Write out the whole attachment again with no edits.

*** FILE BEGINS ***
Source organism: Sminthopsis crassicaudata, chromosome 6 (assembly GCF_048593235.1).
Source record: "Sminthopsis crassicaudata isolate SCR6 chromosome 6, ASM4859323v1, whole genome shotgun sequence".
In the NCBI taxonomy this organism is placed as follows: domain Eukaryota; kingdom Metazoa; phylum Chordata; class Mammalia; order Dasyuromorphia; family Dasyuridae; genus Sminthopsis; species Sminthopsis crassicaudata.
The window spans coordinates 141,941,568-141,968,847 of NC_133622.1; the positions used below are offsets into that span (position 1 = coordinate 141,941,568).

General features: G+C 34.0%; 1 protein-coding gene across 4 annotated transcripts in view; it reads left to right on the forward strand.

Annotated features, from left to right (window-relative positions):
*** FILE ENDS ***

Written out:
Source organism: Sminthopsis crassicaudata, chromosome 6 (assembly GCF_048593235.1).
Source record: "Sminthopsis crassicaudata isolate SCR6 chromosome 6, ASM4859323v1, whole genome shotgun sequence".
In the NCBI taxonomy this organism is placed as follows: domain Eukaryota; kingdom Metazoa; phylum Chordata; class Mammalia; order Dasyuromorphia; family Dasyuridae; genus Sminthopsis; species Sminthopsis crassicaudata.
The window spans coordinates 141,941,568-141,968,847 of NC_133622.1; the positions used below are offsets into that span (position 1 = coordinate 141,941,568).

General features: G+C 34.0%; 1 protein-coding gene across 4 annotated transcripts in view; it reads left to right on the forward strand.

Annotated features, from left to right (window-relative positions):